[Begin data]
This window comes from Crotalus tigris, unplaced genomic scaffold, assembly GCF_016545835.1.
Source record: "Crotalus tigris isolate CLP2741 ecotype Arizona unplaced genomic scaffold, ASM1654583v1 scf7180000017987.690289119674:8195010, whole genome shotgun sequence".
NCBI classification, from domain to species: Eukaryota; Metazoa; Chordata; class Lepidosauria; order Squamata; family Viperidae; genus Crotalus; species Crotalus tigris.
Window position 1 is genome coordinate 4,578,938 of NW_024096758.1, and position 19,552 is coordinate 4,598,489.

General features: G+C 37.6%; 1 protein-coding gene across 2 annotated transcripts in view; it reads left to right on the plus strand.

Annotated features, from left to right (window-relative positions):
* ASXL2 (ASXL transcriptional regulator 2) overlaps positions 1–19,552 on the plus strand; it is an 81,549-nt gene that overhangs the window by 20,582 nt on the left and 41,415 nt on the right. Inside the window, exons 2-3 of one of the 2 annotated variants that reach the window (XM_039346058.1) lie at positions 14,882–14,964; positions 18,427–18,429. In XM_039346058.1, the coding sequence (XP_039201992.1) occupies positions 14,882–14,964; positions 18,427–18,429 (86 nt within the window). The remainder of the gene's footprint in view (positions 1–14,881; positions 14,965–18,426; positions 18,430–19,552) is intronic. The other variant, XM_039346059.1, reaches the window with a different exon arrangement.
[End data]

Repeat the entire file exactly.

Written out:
This window comes from Crotalus tigris, unplaced genomic scaffold, assembly GCF_016545835.1.
Source record: "Crotalus tigris isolate CLP2741 ecotype Arizona unplaced genomic scaffold, ASM1654583v1 scf7180000017987.690289119674:8195010, whole genome shotgun sequence".
NCBI classification, from domain to species: Eukaryota; Metazoa; Chordata; class Lepidosauria; order Squamata; family Viperidae; genus Crotalus; species Crotalus tigris.
Window position 1 is genome coordinate 4,578,938 of NW_024096758.1, and position 19,552 is coordinate 4,598,489.

General features: G+C 37.6%; 1 protein-coding gene across 2 annotated transcripts in view; it reads left to right on the plus strand.

Annotated features, from left to right (window-relative positions):
* ASXL2 (ASXL transcriptional regulator 2) overlaps positions 1–19,552 on the plus strand; it is an 81,549-nt gene that overhangs the window by 20,582 nt on the left and 41,415 nt on the right. Inside the window, exons 2-3 of one of the 2 annotated variants that reach the window (XM_039346058.1) lie at positions 14,882–14,964; positions 18,427–18,429. In XM_039346058.1, the coding sequence (XP_039201992.1) occupies positions 14,882–14,964; positions 18,427–18,429 (86 nt within the window). The remainder of the gene's footprint in view (positions 1–14,881; positions 14,965–18,426; positions 18,430–19,552) is intronic. The other variant, XM_039346059.1, reaches the window with a different exon arrangement.